“What do you mean?”

“Learning disabilities come in all shapes and sizes. If your struggle with reading was preventing you from learning, well, of course school was hard.”

“Oh I’m not disabled,” he said, and his friend frowned and looked like he was struggling to figure out what to say.

“The definition of ‘learning disability’ is just anything that makes learning more difficult,” I said, “it’s really a very loose thing.” His friend nodded. We waited while unknown thoughts crossed his face.

“It does seem to hinder me,” he said with a sad sigh.

He went on to say something that I can’t remember clearly, but portrayed a self-image of a lack of intelligence. His friend looked like he wanted to face-palm.

“You seem pretty smart to me,” I said, and his friend nodded.

“I do?”

“Yeah. That much is clear just talking to you. There is actually a high correlation of learning disabilities with intelligence.”


“Yeah. See, people fall on a bell curve,” I said, drawing one in the air with my hands and following it up with appropriate gestures. “Most people fall somewhere in the middle, then on either end we’ve got people with less intelligence and more intelligence. Our school system is designed to meet the needs of the people in the middle of this bell curve. It makes sense that folks who fall to either side – no matter which side it is – would struggle with that system and therefore meet our loose definition of what it takes to have a learning disability.”

He stared at me, dumbfounded.

“See?” his friend said, “I told you you were smart.”

“If you’ve had trouble reading, of course you’ve had trouble learning. Our public school system is based on the presumption of literacy. The thing is, there are programs out there just for this. Our local community college offers reading classes and they’ve got a disabilities services office that can help you figure out exactly what is going on so you can address it and move on with that information.”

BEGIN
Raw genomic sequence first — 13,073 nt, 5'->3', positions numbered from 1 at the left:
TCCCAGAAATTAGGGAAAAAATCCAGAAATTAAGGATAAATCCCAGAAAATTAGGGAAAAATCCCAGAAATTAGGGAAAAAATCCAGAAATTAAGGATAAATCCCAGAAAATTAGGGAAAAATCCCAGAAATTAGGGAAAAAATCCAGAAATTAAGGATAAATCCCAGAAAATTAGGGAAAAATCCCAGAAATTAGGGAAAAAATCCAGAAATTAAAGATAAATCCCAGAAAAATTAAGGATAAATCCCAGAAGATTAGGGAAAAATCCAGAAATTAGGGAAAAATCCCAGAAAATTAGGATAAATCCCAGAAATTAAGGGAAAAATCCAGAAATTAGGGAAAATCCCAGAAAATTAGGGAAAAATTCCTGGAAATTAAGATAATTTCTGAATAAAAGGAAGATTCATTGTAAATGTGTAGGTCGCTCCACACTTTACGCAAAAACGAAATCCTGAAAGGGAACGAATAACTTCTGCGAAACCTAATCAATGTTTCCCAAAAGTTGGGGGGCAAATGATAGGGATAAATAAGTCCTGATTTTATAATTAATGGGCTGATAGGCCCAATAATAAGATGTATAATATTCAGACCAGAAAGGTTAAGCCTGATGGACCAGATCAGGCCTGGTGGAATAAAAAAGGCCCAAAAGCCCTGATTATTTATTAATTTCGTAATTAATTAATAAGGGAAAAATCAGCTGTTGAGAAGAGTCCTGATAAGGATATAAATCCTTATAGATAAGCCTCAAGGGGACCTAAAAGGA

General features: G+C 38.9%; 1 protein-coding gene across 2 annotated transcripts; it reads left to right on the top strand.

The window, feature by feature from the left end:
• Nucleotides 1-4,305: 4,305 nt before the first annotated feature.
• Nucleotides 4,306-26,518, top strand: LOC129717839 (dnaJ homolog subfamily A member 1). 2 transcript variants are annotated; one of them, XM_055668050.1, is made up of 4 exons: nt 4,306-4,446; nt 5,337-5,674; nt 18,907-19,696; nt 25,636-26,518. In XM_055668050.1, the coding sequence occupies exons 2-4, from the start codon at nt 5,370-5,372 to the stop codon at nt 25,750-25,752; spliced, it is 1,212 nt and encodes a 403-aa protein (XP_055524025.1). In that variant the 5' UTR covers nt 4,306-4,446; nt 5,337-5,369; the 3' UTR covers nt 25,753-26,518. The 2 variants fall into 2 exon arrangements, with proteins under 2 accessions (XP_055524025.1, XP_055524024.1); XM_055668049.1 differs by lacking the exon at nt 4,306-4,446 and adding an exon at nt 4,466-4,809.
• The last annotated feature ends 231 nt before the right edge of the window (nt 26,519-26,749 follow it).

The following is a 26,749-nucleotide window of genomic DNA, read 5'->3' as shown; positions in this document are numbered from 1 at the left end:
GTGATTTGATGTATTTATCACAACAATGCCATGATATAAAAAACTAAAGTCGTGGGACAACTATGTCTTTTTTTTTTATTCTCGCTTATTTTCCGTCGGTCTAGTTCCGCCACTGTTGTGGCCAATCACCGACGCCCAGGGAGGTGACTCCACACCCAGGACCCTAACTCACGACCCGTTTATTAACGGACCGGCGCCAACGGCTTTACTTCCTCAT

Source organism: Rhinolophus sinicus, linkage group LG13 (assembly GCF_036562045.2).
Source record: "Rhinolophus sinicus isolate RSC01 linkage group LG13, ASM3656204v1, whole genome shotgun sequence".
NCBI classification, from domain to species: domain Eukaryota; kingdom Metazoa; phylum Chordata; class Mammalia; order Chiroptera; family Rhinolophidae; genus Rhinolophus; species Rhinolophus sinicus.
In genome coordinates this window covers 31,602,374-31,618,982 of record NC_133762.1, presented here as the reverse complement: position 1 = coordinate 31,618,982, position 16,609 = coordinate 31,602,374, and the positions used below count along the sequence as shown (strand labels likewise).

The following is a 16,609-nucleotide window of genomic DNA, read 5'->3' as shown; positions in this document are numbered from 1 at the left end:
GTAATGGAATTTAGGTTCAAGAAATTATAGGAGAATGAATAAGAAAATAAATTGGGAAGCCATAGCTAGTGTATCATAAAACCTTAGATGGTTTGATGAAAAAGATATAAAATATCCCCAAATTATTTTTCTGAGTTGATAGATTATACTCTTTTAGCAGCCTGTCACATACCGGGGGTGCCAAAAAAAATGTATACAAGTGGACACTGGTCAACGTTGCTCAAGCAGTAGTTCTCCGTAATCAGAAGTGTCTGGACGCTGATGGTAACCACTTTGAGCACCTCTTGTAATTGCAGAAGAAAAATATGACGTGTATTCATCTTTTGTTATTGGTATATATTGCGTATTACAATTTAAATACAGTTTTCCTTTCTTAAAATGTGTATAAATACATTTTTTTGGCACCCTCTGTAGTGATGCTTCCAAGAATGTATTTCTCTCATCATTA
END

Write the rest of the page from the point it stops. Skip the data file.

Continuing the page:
“I…need some time to think…” he said. His friend and I nodded and stayed put while he walked away.

“I keep telling him he’s smart,” his friend said. “He has what it takes. He just doesn’t have the confidence,”

I nodded, thinking again about the seminar I had just attended and how lack of self-confidence seems to be a commonality among folks with learning disabilities, especially in people who don’t know that they have one. The disability students I tutor are often clearly lacking in confidence, sometimes to the point where it seems to be its own disability. Some of them have even consciously identified it as an obstacle they intend to overcome.

I wandered back across the street to check the numbers. The sign had been updated to say 300, but no one had gone in yet. Excellent. I was even closer to the start of the line.

When I came back across the street, I found my new friend sitting on a bench. I was going to give him space but he waved me over. When I sat down, I saw tears forming in his lower eyelids.

“I never thought I could…This is so…Wow,” he said, unable to articulate  his feelings.

“Do you feel overwhelmed?” I asked.


“Hope can do that to you.”

He laughed and sniffed, and we sat in silence for a moment.

“You really think I can do this?”